We strive to grow in our understanding of the Eight Mathematics Teaching Practices from NCTM’s Principles to Actions: Ensuring Mathematical Success for All. This research-informed framework of teaching and learning reflects a core set of high leverage practices and essential teaching skills necessary to promote deep learning of mathematics.
Establish mathematics goals to focus learning.
Effective teaching of mathematics establishes clear goals for the mathematics that students are learning, situates goals within learning progressions, and uses the goals to guide instructional decisions.
In order to support our teaching teams as they stretch to learn more, we drafted the following learning progressions. We choose to provide a couple of pathways to focus teacher effort, understanding, and action.
When working with teacher teams to establish mathematics goals to focus learning, we refer to 5 Practices for Orchestrating Productive Mathematics Discussions by Peg Smith and Mary Kay Stein and Visible Learning for Mathematics, Grades K-12: What Works Best to Optimize Student Learning by John Hattie, Douglas Fisher, and Nancy Frey along with Principles to Actions: Ensuring Mathematical Success for All by Steve Leinwand.
To deepen our understanding around establishing mathematics goals, we anticipate, connect to prior knowledge, explain the mathematics goals to learners, and teach learners to use these goals to self-assess and level up.
From NCTM’s 5 Practices for Orchestrating Productive Mathematics Discussions, we know that we should do the math ourselves, predict (anticipate) what students will produce, and brainstorm what will help students most when in productive struggle and when in destructive struggle.
Once prior knowledge is activated, students can make connections between their knowledge and the lesson’s learning intentions. (Hattie, 44 pag.)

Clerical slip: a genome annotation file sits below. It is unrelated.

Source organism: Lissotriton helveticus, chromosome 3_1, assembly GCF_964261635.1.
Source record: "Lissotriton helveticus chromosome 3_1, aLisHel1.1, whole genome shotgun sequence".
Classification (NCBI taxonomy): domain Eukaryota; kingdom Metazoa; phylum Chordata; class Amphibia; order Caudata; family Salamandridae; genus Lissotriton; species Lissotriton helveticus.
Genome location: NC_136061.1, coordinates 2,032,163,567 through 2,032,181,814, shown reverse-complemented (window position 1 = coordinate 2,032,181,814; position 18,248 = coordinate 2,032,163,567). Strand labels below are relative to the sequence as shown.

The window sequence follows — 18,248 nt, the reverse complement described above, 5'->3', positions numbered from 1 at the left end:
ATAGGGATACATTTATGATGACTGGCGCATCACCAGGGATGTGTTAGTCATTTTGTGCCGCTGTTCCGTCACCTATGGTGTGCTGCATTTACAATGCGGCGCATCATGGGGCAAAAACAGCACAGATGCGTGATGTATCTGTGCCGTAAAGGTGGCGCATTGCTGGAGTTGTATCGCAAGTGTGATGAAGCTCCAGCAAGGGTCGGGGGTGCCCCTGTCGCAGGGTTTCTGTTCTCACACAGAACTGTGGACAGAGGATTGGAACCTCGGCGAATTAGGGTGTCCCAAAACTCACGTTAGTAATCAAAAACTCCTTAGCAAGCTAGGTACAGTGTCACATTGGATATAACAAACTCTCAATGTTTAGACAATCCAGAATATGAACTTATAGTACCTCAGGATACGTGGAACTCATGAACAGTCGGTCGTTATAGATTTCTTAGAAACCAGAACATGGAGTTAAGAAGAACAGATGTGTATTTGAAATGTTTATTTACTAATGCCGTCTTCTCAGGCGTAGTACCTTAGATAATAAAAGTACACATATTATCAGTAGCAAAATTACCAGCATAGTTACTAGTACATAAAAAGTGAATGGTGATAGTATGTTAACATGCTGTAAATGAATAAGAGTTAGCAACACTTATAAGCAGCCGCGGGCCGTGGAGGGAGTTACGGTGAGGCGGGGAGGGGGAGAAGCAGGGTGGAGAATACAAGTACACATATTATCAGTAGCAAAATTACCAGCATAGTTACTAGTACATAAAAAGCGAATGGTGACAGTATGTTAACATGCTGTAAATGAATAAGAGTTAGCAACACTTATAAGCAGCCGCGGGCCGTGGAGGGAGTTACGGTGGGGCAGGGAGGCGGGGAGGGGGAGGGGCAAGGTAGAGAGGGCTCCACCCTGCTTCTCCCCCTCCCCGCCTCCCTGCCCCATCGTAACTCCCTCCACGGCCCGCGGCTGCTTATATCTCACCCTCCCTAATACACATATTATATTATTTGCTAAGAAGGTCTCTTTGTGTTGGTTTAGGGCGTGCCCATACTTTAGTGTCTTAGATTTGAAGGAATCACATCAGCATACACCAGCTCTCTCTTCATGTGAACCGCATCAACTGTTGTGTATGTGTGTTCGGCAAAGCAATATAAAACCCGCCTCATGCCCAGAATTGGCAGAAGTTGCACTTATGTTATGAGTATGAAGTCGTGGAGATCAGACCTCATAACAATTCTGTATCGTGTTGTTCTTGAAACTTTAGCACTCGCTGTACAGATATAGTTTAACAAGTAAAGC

To strengthen our understanding of using mathematics goals to focus learning, we make the learning goals visible to learners, ask assessing and advancing questions to empower students, and listen and respond to support learning and leveling up.
Excellent teachers think hard about when they will present the learning intention. They don’t just set the learning intentions early in the lesson and then forget about them. They refer to these intentions throughout instruction, keeping students focused on what it is they’re supposed to learn. (Hattie, 55-56 pag.)
How might we continue to deepen and strengthen our ability to advance learning for every learner?
What if we establish mathematics learning goals to focus learning?
Cross posted on Easing The Hurry Syndrome
Hattie, John A. (Allan); Fisher, Douglas B.; Frey, Nancy; Gojak, Linda M.; Moore, Sara Delano; Mellman, William L.. Visible Learning for Mathematics, Grades K-12: What Works Best to Optimize Student Learning (Corwin Mathematics Series). SAGE Publications. Kindle Edition.
Leinwand, Steve. Principles to Actions: Ensuring Mathematical Success for All. Reston, VA.: National Council of Teachers of Mathematics, 2014. (p. 21) Print.
Stein, Mary Kay., and Margaret Smith. 5 Practices for Orchestrating Productive Mathematics Discussions. N.p.: n.p., n.d. Print.
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